By Jason Meisner, Chicago Tribune
CHICAGO — When U.S. Attorney Zachary Fardon took his post six months ago amid pressure to curtail Chicago’s relentless street violence, he was clear that federal authorities were not going to be able to swoop in and make arrests that would suddenly solve the intractable problem.
While Fardon has downplayed expectations, the announcement Monday that he has created a new Violent Crimes section at the U.S. Attorney’s Office clearly reflects how gun violence has become a high-profile issue for an office better known for combating terrorism and public corruption.
After months of consultations on how his office spends its resources, Fardon decided to spin off 16 prosecutors from the larger Narcotics and Gangs section to focus solely on how best to use federal statutes to go after violence, said Randall Samborn, a spokesman for Fardon.
Samborn said prosecutors will use drug and gun statutes as well as extortion and money-laundering laws to go after criminal crews responsible for violent acts, including bringing conspiracy prosecutions similar to racketeering cases. While no new resources have been tapped, the restructuring will allow prosecutors to attack the problem with more agility, he said.
“This is putting a group of talented attorneys together and telling them that their mission is to help the city and the district tamp down violent crime … and to use all the tools and strategies at their disposal that are going to accomplish that mission,” Samborn said. The unit also will continue to run proven violence prevention initiatives such as Project Safe Neighborhoods.
Samborn said that, to a certain extent, the new section re-emphasizes an issue that has long been a priority of a U.S. Attorney’s Office that already allocates about a third of its resources to gang, gun and drug prosecutions.
Even the announcement itself was low-key — made without a news conference or press release on a day when Fardon was running in the Boston Marathon.
When Mayor Rahm Emanuel was asked about it Monday, he didn’t appear to have been filled in on any details.
“I don’t know whether it means more resources, I don’t know what it exactly is, but I’m pleased they’re doing it,” Emanuel told reporters.
Former federal prosecutor Jeffrey Cramer said the creation of the new unit puts a focus on the issue and allows the team of prosecutors the opportunity to take a leadership role in tackling a problem. But the overall look of the prosecutions — especially sophisticated racketeering cases aimed at gang leadership — may end up looking largely the same.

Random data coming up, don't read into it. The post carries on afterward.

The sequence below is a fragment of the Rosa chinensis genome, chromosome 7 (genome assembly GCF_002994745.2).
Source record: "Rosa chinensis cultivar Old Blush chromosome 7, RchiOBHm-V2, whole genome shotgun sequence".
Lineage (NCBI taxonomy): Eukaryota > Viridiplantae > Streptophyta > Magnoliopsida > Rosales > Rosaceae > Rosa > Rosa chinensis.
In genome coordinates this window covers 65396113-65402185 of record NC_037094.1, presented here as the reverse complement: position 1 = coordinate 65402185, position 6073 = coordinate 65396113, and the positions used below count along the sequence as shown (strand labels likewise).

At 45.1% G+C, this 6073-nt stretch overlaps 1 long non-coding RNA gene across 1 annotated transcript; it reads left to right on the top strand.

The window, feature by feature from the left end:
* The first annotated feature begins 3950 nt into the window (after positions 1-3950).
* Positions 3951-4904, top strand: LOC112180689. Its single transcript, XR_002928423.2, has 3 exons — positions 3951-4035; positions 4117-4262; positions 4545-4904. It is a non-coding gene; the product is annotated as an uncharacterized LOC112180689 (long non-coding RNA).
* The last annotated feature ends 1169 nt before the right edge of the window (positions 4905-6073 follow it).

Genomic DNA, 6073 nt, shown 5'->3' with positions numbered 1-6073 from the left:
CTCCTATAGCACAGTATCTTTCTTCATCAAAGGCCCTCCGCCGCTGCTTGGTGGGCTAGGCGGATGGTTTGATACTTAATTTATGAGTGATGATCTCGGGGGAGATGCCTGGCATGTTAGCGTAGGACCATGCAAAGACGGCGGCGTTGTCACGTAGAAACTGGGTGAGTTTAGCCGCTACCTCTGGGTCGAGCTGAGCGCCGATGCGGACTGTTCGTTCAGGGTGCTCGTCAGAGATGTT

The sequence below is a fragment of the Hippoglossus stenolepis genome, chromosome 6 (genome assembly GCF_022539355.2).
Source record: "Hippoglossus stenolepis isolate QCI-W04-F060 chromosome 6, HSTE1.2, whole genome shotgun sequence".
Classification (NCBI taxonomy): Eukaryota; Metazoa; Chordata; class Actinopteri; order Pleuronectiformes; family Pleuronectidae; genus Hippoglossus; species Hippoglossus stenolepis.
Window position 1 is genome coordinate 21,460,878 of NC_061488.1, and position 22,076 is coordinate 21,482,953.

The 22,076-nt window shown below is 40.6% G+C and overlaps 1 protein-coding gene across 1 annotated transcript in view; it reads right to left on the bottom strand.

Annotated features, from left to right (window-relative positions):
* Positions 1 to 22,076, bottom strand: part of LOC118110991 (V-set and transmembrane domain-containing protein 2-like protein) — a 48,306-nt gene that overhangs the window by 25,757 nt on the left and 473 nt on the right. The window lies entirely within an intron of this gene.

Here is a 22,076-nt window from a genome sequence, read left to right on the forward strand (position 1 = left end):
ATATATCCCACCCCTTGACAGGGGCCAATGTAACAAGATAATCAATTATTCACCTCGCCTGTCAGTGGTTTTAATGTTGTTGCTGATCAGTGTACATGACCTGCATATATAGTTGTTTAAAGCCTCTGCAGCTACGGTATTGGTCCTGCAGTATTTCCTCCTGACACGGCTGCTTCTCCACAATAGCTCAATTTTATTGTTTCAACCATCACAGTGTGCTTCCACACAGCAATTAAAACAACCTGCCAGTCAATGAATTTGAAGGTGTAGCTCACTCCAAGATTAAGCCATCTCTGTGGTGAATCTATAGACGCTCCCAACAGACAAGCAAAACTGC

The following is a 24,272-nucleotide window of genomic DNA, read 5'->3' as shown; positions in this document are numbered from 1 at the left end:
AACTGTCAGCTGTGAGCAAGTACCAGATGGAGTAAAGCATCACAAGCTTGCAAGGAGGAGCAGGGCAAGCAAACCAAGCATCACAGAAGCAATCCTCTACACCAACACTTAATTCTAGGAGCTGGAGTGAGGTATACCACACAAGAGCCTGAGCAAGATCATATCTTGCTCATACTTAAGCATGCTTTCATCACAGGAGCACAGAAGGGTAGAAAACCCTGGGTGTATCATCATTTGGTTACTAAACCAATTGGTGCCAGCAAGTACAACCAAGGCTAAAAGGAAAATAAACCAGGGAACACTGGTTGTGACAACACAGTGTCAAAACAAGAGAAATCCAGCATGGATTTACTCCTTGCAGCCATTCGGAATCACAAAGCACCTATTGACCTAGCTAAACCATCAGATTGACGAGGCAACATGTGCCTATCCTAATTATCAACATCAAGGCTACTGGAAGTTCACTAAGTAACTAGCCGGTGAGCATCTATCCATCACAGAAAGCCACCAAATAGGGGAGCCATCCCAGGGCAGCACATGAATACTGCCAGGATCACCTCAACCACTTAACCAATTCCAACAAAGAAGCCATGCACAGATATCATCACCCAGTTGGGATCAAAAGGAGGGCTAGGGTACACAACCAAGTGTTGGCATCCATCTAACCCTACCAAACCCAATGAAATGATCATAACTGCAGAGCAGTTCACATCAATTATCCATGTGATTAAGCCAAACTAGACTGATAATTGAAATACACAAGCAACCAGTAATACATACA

“It’s not like the office is going to start doing things tomorrow that they weren’t doing last week,” said Cramer, now head of the Chicago office of the private security company Kroll. “There is no magic pill — if there was they would have been doing it years ago.”
Picked to head the section was Assistant U.S. Attorney Ron DeWald, a former Cook County prosecutor who throughout his career has worked with Chicago police and other law enforcement agencies, Samborn said.
The move is part of a larger restructuring of the office’s approximately 160 prosecutors and $34 million budget undertaken by Fardon, who took office in October. Other changes include the creation of a specialized securities and commodities fraud section as well as stepping up efforts to combat the growing problem of cyber crime, Samborn said.
It’s not unusual for an incoming U.S. attorney to reorganize an office, finding efficiencies and shuffling priorities.
The last major restructuring came in 2002 under Fardon’s predecessor, Patrick Fitzgerald, who a year after the Sept. 11 attacks announced a new focus on terrorism cases as well as the creation of a major case squad and units on complex financial fraud and public corruption. A decade earlier, newly appointed U.S. Attorney Jim Burns brought in a key assistant to help reorganize the office in the aftermath of allegations of misconduct in the El Rukn gang prosecution.
Samborn said in the past 10 years the Narcotics and Gangs section had grown to more than 40 attorneys and become unwieldy to manage. In creating a section focused on violent crime, Fardon wanted to allow more time for strategic thinking among a smaller group of prosecutors dedicated to a single cause, he said. “What this is saying is that we are aware this is a problem and that we have a role in (fixing) it,” Samborn said.